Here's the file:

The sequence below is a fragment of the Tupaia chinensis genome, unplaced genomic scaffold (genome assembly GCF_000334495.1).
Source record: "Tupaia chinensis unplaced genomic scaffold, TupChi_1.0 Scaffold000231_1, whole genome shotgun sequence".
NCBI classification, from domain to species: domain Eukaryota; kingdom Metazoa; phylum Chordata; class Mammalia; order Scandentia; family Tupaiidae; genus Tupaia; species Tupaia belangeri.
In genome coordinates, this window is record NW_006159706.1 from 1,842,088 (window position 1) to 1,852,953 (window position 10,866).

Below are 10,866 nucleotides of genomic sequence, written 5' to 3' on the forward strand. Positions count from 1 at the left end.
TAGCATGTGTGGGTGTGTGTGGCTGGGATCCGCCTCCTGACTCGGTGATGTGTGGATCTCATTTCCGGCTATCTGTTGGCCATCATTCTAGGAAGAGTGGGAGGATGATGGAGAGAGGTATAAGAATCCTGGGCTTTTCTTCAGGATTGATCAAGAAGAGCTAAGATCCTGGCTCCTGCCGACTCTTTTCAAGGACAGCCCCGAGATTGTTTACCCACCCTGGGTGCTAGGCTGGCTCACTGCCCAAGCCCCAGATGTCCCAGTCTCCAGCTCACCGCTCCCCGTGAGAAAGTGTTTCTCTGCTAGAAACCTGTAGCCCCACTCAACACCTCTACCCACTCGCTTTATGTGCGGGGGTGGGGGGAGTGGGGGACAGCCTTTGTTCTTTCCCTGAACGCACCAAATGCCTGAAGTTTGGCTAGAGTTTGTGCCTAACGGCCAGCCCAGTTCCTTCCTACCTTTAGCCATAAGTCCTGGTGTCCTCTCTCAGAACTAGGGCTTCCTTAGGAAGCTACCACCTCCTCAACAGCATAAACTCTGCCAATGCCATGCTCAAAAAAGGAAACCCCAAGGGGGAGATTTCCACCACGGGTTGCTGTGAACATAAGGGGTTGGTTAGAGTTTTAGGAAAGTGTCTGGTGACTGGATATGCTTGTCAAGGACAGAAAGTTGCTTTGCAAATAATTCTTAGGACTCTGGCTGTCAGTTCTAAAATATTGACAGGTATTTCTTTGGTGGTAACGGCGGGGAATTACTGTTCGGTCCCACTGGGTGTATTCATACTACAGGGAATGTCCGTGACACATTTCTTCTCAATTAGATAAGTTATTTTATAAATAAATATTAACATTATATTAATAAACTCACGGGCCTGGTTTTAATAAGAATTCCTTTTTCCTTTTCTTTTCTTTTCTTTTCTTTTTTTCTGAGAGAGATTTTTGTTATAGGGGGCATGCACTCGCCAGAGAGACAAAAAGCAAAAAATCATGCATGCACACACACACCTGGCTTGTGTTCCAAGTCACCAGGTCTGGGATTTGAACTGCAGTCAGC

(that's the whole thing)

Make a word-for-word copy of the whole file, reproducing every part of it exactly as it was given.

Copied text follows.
The sequence below is a fragment of the Tupaia chinensis genome, unplaced genomic scaffold (genome assembly GCF_000334495.1).
Source record: "Tupaia chinensis unplaced genomic scaffold, TupChi_1.0 Scaffold000231_1, whole genome shotgun sequence".
NCBI classification, from domain to species: domain Eukaryota; kingdom Metazoa; phylum Chordata; class Mammalia; order Scandentia; family Tupaiidae; genus Tupaia; species Tupaia belangeri.
In genome coordinates, this window is record NW_006159706.1 from 1,842,088 (window position 1) to 1,852,953 (window position 10,866).

Below are 10,866 nucleotides of genomic sequence, written 5' to 3' on the forward strand. Positions count from 1 at the left end.
TAGCATGTGTGGGTGTGTGTGGCTGGGATCCGCCTCCTGACTCGGTGATGTGTGGATCTCATTTCCGGCTATCTGTTGGCCATCATTCTAGGAAGAGTGGGAGGATGATGGAGAGAGGTATAAGAATCCTGGGCTTTTCTTCAGGATTGATCAAGAAGAGCTAAGATCCTGGCTCCTGCCGACTCTTTTCAAGGACAGCCCCGAGATTGTTTACCCACCCTGGGTGCTAGGCTGGCTCACTGCCCAAGCCCCAGATGTCCCAGTCTCCAGCTCACCGCTCCCCGTGAGAAAGTGTTTCTCTGCTAGAAACCTGTAGCCCCACTCAACACCTCTACCCACTCGCTTTATGTGCGGGGGTGGGGGGAGTGGGGGACAGCCTTTGTTCTTTCCCTGAACGCACCAAATGCCTGAAGTTTGGCTAGAGTTTGTGCCTAACGGCCAGCCCAGTTCCTTCCTACCTTTAGCCATAAGTCCTGGTGTCCTCTCTCAGAACTAGGGCTTCCTTAGGAAGCTACCACCTCCTCAACAGCATAAACTCTGCCAATGCCATGCTCAAAAAAGGAAACCCCAAGGGGGAGATTTCCACCACGGGTTGCTGTGAACATAAGGGGTTGGTTAGAGTTTTAGGAAAGTGTCTGGTGACTGGATATGCTTGTCAAGGACAGAAAGTTGCTTTGCAAATAATTCTTAGGACTCTGGCTGTCAGTTCTAAAATATTGACAGGTATTTCTTTGGTGGTAACGGCGGGGAATTACTGTTCGGTCCCACTGGGTGTATTCATACTACAGGGAATGTCCGTGACACATTTCTTCTCAATTAGATAAGTTATTTTATAAATAAATATTAACATTATATTAATAAACTCACGGGCCTGGTTTTAATAAGAATTCCTTTTTCCTTTTCTTTTCTTTTCTTTTCTTTTTTTCTGAGAGAGATTTTTGTTATAGGGGGCATGCACTCGCCAGAGAGACAAAAAGCAAAAAATCATGCATGCACACACACACCTGGCTTGTGTTCCAAGTCACCAGGTCTGGGATTTGAACTGCAGTCAGC